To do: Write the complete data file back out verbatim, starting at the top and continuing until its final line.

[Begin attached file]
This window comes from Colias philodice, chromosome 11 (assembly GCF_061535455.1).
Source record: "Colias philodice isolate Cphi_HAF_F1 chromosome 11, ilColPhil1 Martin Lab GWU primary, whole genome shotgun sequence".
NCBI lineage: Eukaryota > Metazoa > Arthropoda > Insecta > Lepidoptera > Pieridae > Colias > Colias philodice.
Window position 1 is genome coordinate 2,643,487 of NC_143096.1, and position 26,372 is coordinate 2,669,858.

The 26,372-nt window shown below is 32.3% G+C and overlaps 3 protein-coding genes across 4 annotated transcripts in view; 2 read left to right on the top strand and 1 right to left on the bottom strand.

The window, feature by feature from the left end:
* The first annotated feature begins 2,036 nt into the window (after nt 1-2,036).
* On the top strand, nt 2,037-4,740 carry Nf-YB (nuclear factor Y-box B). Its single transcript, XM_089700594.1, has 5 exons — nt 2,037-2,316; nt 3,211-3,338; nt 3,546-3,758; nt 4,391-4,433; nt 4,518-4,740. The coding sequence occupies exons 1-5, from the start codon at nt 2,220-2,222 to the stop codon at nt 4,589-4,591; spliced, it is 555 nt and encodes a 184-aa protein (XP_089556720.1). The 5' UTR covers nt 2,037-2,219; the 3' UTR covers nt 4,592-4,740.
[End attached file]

This window comes from Colias philodice, chromosome 11 (assembly GCF_061535455.1).
Source record: "Colias philodice isolate Cphi_HAF_F1 chromosome 11, ilColPhil1 Martin Lab GWU primary, whole genome shotgun sequence".
NCBI lineage: Eukaryota > Metazoa > Arthropoda > Insecta > Lepidoptera > Pieridae > Colias > Colias philodice.
Window position 1 is genome coordinate 2,643,487 of NC_143096.1, and position 26,372 is coordinate 2,669,858.

The 26,372-nt window shown below is 32.3% G+C and overlaps 3 protein-coding genes across 4 annotated transcripts in view; 2 read left to right on the top strand and 1 right to left on the bottom strand.

The window, feature by feature from the left end:
* The first annotated feature begins 2,036 nt into the window (after nt 1-2,036).
* On the top strand, nt 2,037-4,740 carry Nf-YB (nuclear factor Y-box B). Its single transcript, XM_089700594.1, has 5 exons — nt 2,037-2,316; nt 3,211-3,338; nt 3,546-3,758; nt 4,391-4,433; nt 4,518-4,740. The coding sequence occupies exons 1-5, from the start codon at nt 2,220-2,222 to the stop codon at nt 4,589-4,591; spliced, it is 555 nt and encodes a 184-aa protein (XP_089556720.1). The 5' UTR covers nt 2,037-2,219; the 3' UTR covers nt 4,592-4,740.